The Adventures Of Huckleberry Finn By Mark Twain Essay

1034 Words Apr 18th, 2016 5 Pages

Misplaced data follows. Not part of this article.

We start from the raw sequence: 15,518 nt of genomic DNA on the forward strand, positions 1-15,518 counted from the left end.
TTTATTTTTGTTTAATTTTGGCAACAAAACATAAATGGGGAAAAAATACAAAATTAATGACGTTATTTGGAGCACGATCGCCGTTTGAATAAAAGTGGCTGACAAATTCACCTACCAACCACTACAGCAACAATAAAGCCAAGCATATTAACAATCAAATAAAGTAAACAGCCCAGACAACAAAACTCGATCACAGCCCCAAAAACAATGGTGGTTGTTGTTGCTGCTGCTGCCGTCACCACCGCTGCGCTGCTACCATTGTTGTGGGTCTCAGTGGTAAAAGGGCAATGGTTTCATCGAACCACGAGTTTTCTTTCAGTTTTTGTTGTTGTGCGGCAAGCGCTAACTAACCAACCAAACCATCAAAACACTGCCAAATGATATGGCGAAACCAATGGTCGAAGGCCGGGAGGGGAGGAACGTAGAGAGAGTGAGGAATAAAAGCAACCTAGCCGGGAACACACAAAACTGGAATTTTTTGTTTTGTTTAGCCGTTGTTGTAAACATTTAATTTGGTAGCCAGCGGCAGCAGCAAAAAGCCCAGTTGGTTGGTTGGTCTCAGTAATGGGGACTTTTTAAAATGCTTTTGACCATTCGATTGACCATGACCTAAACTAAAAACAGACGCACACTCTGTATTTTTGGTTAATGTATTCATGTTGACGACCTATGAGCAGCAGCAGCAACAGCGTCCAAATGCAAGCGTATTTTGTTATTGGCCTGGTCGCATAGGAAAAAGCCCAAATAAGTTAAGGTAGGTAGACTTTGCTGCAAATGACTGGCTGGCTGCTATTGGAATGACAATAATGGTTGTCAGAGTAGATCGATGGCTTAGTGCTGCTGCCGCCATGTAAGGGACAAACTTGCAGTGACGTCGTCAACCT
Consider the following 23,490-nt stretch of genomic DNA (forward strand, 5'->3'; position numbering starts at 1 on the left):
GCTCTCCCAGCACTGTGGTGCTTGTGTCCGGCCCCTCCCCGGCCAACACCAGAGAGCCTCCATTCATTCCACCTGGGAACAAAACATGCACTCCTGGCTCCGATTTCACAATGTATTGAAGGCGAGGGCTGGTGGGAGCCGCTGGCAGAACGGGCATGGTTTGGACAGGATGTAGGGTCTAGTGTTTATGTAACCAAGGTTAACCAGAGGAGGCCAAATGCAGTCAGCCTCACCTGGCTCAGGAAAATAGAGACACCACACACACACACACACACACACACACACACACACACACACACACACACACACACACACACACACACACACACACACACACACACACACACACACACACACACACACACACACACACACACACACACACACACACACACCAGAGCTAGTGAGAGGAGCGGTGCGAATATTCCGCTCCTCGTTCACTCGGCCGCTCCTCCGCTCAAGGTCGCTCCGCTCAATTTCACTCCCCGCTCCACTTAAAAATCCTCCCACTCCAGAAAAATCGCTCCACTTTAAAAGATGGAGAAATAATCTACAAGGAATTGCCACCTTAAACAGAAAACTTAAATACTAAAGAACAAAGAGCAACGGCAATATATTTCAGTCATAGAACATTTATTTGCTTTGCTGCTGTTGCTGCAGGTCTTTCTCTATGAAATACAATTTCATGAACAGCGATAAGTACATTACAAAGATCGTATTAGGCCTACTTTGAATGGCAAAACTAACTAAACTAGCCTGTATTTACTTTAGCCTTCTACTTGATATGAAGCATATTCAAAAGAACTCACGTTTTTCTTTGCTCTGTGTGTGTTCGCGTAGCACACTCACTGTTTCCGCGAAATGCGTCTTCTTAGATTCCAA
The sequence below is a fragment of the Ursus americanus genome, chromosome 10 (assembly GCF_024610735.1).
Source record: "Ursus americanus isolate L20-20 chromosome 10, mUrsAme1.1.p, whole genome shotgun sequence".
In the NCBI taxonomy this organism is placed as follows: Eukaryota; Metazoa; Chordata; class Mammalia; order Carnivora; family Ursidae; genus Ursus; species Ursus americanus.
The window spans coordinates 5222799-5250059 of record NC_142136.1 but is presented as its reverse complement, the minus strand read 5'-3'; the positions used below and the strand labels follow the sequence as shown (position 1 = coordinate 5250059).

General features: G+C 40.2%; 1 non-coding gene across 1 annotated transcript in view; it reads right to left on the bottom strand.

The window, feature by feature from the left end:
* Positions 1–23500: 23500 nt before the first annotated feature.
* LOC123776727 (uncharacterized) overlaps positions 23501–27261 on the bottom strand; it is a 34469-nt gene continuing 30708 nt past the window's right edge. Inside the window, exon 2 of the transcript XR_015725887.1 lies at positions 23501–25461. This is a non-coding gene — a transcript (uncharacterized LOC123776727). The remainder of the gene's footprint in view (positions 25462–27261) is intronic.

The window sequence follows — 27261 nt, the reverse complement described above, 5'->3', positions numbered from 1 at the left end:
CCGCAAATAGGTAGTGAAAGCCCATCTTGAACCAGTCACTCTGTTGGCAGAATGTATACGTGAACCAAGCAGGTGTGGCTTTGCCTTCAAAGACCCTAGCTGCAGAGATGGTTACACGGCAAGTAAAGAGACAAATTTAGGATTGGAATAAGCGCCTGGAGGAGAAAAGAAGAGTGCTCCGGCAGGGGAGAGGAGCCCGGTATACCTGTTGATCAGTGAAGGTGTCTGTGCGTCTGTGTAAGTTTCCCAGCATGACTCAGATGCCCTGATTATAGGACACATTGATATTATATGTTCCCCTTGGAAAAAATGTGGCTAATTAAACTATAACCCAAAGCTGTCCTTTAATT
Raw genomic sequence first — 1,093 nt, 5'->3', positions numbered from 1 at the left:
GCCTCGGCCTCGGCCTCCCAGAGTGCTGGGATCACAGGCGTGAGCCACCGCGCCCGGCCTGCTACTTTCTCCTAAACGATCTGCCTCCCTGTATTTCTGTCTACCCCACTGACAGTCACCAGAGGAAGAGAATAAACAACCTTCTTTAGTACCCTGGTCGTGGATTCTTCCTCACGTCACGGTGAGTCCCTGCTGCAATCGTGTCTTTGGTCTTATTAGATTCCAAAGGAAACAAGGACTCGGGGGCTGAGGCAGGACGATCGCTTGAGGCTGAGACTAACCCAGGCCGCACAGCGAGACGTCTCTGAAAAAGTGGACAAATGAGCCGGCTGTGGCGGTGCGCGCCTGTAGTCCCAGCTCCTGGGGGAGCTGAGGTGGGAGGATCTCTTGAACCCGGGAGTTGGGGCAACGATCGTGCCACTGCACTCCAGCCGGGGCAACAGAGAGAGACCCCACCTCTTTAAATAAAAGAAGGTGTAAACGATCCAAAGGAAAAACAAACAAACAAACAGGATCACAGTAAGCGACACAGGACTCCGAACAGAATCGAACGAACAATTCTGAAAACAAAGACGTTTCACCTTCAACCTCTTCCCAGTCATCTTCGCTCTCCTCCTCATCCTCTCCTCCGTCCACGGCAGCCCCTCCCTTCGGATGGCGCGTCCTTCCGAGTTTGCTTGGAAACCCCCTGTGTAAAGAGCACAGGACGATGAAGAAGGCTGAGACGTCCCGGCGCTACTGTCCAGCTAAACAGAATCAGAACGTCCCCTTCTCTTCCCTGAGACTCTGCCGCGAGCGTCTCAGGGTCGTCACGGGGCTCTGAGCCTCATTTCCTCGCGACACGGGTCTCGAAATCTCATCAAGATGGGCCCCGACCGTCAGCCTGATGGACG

“Good friends, good books, and a sleepy conscience: this is the ideal life.” (Mark Twain). The concept of relationships plays a huge role in Mark Twain’s novel, The Adventures of Huckleberry Finn. His outlook on relationships is important and the relationships within a family unit is a successive theme in Twain’s novel. The context surrounding the novel reveals that he was influenced by the conditions of families and relationships in the late 1800’s. Twain uses the relationship of Huck and Jim and events throughout the novel to demonstrate and speak for his thoughts on relationships. Our society’s traditional view is that a family includes a husband and wife with one or more biological or adopted children. Twain’s classic novel, provides a conclusive outlook on the different types of “family relationships”. Among the many relationships in the novel, it includes a traditional family unit like Pap and Huck and a divergent family unit like Huck and Jim. Although Huck and Jim are not related by blood, and lack the traditional roles of a family, they display a close bond that the reader grows fond of. In Twain’s work, a “family” consists of any group of individuals who live in propinquity of one another and interact in the same way a traditional family interacts. The relationship of a white boy and a black slave would most likely have major problems, especially in the late 1800’s but Huck and Jim form a sort of relationship that is characterized by the same care and…

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